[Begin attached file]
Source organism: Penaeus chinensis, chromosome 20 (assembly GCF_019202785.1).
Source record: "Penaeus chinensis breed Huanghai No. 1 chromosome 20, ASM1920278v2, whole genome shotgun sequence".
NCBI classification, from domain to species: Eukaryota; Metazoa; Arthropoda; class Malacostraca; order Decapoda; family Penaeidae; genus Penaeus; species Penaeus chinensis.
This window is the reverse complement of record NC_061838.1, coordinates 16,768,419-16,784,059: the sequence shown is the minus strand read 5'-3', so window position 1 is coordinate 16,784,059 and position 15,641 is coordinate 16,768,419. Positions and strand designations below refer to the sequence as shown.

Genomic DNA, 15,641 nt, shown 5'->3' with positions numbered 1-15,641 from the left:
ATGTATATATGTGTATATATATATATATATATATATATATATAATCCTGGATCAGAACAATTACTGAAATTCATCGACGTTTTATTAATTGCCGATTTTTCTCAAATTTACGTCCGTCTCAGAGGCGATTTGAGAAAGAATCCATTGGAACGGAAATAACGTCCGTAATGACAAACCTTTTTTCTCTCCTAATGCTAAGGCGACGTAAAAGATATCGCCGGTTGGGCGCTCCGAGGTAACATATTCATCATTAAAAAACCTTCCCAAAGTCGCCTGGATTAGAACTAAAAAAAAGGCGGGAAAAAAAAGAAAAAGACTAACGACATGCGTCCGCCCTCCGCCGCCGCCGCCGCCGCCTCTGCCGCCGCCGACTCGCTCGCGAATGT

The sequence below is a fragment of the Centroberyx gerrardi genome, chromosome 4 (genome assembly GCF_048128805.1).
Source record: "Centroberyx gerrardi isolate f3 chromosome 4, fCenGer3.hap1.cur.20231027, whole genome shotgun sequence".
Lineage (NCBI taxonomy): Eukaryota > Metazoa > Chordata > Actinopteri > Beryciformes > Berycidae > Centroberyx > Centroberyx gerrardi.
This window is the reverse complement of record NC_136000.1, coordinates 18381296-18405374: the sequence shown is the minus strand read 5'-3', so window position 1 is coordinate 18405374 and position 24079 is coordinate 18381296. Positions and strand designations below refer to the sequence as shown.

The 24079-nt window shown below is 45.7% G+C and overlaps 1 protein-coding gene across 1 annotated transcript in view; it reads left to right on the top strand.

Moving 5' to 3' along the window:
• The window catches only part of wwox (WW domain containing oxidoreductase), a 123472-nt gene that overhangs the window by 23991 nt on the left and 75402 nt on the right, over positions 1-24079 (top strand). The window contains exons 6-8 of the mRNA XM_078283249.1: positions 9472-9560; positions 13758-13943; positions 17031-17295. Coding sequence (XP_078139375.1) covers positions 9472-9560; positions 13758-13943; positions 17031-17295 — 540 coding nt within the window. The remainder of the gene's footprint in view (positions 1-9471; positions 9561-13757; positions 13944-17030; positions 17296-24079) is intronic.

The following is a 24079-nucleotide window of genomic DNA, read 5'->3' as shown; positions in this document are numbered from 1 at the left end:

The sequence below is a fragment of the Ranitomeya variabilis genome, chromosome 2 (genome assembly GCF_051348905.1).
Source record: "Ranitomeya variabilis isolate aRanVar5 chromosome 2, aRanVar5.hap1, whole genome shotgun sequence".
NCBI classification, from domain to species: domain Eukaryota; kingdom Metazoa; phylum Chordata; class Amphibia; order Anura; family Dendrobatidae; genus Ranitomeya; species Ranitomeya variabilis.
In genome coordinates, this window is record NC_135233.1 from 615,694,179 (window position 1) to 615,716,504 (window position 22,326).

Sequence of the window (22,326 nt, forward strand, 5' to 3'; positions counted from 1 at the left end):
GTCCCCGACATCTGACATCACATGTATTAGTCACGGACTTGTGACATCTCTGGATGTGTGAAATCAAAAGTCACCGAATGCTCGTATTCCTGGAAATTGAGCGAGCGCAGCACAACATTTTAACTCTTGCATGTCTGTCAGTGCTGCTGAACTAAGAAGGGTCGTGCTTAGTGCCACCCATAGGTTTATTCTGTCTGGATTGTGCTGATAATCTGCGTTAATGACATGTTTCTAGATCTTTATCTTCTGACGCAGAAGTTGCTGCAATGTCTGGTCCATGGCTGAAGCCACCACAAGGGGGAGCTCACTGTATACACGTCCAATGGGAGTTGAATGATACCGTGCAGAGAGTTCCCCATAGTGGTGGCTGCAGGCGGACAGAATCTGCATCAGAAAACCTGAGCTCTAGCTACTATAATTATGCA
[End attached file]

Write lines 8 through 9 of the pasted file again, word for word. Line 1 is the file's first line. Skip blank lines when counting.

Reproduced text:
Source record: "Centroberyx gerrardi isolate f3 chromosome 4, fCenGer3.hap1.cur.20231027, whole genome shotgun sequence".
Lineage (NCBI taxonomy): Eukaryota > Metazoa > Chordata > Actinopteri > Beryciformes > Berycidae > Centroberyx > Centroberyx gerrardi.